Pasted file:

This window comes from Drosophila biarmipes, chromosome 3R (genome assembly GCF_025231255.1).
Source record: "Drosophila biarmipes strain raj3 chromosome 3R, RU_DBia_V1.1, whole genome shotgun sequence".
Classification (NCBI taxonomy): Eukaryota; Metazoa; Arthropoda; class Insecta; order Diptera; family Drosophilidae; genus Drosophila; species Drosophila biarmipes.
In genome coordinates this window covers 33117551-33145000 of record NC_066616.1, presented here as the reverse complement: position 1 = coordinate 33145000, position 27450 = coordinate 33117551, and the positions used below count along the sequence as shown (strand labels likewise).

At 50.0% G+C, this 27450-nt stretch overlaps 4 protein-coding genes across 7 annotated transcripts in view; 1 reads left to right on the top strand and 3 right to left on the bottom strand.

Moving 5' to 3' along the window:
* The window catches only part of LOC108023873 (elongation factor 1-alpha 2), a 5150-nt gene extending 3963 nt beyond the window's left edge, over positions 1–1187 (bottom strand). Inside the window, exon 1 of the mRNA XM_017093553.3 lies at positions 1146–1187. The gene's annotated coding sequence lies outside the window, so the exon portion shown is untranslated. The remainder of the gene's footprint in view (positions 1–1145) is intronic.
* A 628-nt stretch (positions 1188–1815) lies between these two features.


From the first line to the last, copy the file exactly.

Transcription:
This window comes from Drosophila biarmipes, chromosome 3R (genome assembly GCF_025231255.1).
Source record: "Drosophila biarmipes strain raj3 chromosome 3R, RU_DBia_V1.1, whole genome shotgun sequence".
Classification (NCBI taxonomy): Eukaryota; Metazoa; Arthropoda; class Insecta; order Diptera; family Drosophilidae; genus Drosophila; species Drosophila biarmipes.
In genome coordinates this window covers 33117551-33145000 of record NC_066616.1, presented here as the reverse complement: position 1 = coordinate 33145000, position 27450 = coordinate 33117551, and the positions used below count along the sequence as shown (strand labels likewise).

At 50.0% G+C, this 27450-nt stretch overlaps 4 protein-coding genes across 7 annotated transcripts in view; 1 reads left to right on the top strand and 3 right to left on the bottom strand.

Moving 5' to 3' along the window:
* The window catches only part of LOC108023873 (elongation factor 1-alpha 2), a 5150-nt gene extending 3963 nt beyond the window's left edge, over positions 1–1187 (bottom strand). Inside the window, exon 1 of the mRNA XM_017093553.3 lies at positions 1146–1187. The gene's annotated coding sequence lies outside the window, so the exon portion shown is untranslated. The remainder of the gene's footprint in view (positions 1–1145) is intronic.
* A 628-nt stretch (positions 1188–1815) lies between these two features.